For many Nigerians, access to decent and affordable housing remains a critical challenge. The housing challenge is made worse by the rise in rural-urban migration, which continues to stretch the limited public infrastructure in urban centres.
Currently, more than 28 million Nigerians lack access to decent and affordable housing. Recently, the Vice President Kashim Shettima lamented that despite efforts being made by governments at different levels to address the nation’s housing deficit, a lot needs to be done more.
According to Shettima, the country’s housing deficit requires N21 trillion to be effectively bridged. Shettima spoke in Sokoto at the groundbreaking ceremony of the construction of a 500-unit housing estate to be constructed by the Governor Ahmed Aliyu-led administration.
“Nigeria has a deficit of 28 million houses and we will need N21 trn to meet our housing needs,” he said. “This step taken by the Governor is highly commendable and worthy of emulation by other states’ governments.”
Of course, Nigeria’s housing problems are not new. The housing deficit has grown progressively from seven million housing units in 1991 to 12 million in 2007, 14 million in 2010 and subsequently 28 million housing units in 2022.
The combination of a growing urban population, lack of an efficient mortgage system, poverty, increasing construction costs, high inflation and declining household income, have made access to decent and affordable housing difficult for many Nigerians.
In 2019, the Central Bank of Nigeria, said only 10% of Nigerians who desire to own a home can afford it. When compared to 72% in the United States and 78% in the United Kingdom, the estimate is largely inadequate for the size of our economy.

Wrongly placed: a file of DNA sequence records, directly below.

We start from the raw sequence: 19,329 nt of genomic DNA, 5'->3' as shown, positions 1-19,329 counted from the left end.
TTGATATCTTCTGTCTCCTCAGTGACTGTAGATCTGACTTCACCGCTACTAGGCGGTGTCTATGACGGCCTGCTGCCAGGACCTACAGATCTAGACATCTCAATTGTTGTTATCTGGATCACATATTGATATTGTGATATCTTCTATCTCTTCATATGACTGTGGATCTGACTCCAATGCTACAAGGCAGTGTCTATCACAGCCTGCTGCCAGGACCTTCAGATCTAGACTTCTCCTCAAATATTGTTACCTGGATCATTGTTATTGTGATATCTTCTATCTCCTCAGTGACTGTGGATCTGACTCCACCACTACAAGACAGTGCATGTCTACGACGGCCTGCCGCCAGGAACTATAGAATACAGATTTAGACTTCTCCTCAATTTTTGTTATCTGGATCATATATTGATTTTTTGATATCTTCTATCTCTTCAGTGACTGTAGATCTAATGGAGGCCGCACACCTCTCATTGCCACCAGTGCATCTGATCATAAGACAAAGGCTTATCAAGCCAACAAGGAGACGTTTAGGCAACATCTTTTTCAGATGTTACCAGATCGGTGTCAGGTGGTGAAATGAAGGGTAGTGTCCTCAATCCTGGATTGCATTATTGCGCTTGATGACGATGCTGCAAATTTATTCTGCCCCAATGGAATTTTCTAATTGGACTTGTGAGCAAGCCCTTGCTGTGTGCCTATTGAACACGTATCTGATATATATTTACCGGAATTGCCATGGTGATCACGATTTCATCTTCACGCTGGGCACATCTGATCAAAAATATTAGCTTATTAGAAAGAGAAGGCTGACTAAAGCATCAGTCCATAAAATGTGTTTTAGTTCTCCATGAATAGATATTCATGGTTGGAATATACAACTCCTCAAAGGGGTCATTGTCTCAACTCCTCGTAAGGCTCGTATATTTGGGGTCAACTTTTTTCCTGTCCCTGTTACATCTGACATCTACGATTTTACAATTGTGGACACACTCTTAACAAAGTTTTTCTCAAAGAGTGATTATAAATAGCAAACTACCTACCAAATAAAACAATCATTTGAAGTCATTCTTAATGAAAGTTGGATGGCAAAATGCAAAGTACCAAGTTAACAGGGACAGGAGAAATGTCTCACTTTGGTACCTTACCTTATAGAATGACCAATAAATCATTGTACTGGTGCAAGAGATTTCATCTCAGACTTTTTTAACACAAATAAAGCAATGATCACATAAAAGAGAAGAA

Despite the enormity of the housing challenge, there is a lot that suggests Nigeria can turn the tide around, close the housing deficit and steadily provide for the country’s needs. The Federal Mortgage Bank of Nigeria (FMBN) estimates that N21 trillion will be required to close the housing gap.
This suggests that the government cannot address the challenge alone and, therefore, collaboration between the government and private sector players is needed.
More than at any other time in the country’s history, federal and state governments must collaborate and enable the private sector to invest in the housing sector.
At least, two factors justify the need for private sector participation at this time; the first one is that only the private sector can mobilise the level of funding that isc required to meet the deficit, the other one is that only the private sector can commit the capital required over a long term.
In addition to the private sector-led investment, the government can also collaborate with the private sector to provide low-cost housing schemes that can accommodate a larger segment of the economy, especially those in the formal sector.
To boost private sector participation, the Tinubu-led administration should provide an enabling environment through incentives such as tax concessions and eliminate bureaucratic bottlenecks in the land administration system.
Mortgage reform and an efficient credit system are equally required to maximise investment in the sector. The dwindling household incomes and low purchasing power of families as a result of inflation means not many Nigerians can afford a house.
It is noteworthy that in other climes, homeownership is often acquired under a mortgage system that does exert a strain on the finances of individuals.
Thankfully, Governor Ahmed Aliyu said that the 500-unit housing estate would be allocated to civil servants, who are mostly affected by harsh economic conditions based on an owner-occupier basis.
“This is a project that was initiated by the former governor of the state, Aliyu Magatakarda Wamakko, but it was later abandoned by the immediate past administration,” the governor said. “But we are determined to complete it for the benefit of our workers and the general public.”
The governor said the project, located at Wamakko Local Government Area, would cost the state government N7.3 billion to complete.
In the short run, the government should address the high level of inflation, which has led to a proportionate increase in the cost of construction materials. After all, there is no doubt that the housing sector is also affected by the general health of the economy. These, among other vital reforms, the Tinubu-led administration should undertake with a view to closing the housing gap in Nigeria.